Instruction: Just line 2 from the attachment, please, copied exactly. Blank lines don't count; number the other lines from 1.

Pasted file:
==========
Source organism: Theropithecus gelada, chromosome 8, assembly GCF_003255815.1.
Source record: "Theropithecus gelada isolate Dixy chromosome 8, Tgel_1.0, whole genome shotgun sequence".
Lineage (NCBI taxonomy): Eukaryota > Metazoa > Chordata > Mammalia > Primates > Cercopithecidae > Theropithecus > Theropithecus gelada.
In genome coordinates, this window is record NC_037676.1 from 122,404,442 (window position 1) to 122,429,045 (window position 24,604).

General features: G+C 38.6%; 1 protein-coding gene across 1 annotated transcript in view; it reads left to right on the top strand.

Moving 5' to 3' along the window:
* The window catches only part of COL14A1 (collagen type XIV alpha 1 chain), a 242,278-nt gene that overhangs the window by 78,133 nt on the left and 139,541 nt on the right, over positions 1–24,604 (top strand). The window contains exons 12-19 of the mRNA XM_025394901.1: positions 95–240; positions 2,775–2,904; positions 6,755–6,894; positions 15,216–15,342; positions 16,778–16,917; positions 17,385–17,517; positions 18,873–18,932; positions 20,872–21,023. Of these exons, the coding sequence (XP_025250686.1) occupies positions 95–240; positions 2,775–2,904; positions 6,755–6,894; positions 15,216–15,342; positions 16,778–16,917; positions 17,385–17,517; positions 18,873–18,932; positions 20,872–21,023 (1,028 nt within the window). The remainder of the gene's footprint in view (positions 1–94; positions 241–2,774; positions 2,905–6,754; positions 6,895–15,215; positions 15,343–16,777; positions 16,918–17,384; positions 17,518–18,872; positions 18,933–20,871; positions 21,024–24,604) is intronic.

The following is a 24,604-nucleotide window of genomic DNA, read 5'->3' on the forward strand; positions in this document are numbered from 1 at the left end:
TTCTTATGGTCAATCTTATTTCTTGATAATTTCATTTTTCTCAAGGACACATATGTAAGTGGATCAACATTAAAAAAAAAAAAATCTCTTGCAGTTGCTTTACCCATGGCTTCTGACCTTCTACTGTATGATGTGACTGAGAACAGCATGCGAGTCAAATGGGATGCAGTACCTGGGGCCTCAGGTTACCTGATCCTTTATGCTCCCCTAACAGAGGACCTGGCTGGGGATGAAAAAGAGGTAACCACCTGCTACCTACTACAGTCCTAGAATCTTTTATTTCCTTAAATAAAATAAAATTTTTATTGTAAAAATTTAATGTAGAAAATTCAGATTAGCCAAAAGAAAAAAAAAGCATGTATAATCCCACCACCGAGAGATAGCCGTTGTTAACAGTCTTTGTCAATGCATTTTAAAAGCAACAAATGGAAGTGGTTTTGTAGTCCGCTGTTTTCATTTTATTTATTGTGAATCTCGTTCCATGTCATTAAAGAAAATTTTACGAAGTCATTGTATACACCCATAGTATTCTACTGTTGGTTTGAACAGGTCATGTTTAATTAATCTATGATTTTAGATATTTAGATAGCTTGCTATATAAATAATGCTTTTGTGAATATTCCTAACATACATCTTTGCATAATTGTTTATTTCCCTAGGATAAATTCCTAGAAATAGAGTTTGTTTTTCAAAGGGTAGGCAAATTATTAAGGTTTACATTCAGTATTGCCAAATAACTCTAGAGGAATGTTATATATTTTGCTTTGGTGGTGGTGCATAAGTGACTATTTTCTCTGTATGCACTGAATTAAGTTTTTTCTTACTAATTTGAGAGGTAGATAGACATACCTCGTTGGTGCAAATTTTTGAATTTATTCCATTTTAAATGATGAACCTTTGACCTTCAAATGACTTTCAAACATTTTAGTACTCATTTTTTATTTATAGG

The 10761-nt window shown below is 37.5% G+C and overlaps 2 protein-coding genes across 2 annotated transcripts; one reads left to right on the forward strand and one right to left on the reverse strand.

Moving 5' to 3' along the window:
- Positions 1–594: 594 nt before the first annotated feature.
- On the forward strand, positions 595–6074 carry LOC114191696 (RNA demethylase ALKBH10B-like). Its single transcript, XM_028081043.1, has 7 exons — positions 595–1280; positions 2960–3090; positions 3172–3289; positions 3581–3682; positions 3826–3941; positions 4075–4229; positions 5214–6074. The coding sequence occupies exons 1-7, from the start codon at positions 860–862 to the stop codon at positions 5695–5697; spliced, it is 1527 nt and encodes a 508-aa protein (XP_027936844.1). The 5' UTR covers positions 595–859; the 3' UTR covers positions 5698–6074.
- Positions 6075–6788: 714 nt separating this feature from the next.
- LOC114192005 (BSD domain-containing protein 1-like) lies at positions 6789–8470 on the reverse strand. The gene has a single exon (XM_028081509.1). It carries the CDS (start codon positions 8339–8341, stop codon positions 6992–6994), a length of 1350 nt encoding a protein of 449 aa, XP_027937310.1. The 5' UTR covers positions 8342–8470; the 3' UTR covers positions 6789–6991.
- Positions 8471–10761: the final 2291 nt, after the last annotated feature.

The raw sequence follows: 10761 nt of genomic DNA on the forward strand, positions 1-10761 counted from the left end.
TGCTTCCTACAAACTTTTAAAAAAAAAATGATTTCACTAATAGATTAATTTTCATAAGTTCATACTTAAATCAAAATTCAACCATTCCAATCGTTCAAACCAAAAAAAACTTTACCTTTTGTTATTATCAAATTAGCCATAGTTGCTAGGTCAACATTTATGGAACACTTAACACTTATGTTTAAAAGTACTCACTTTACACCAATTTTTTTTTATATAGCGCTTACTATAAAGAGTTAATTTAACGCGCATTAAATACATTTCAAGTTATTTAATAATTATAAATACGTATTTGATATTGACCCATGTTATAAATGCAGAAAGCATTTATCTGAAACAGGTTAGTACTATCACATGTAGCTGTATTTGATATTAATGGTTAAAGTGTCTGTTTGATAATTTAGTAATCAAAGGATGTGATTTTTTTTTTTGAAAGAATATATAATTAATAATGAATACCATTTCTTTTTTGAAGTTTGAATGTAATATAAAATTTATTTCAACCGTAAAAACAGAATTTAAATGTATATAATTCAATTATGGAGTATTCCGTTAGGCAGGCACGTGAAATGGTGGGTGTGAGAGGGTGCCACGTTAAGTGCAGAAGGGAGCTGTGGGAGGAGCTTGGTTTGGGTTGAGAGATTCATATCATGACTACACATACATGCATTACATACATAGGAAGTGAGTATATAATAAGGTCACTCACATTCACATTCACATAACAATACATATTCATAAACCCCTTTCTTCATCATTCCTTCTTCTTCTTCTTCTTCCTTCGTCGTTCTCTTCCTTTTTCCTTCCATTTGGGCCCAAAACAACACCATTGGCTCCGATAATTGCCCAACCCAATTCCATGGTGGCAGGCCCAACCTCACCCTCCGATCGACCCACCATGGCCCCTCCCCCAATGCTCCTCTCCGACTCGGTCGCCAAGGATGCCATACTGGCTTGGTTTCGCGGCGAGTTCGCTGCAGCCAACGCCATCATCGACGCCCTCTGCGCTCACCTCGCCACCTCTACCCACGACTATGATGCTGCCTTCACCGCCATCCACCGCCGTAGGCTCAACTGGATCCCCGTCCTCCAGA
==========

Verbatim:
Source record: "Theropithecus gelada isolate Dixy chromosome 8, Tgel_1.0, whole genome shotgun sequence".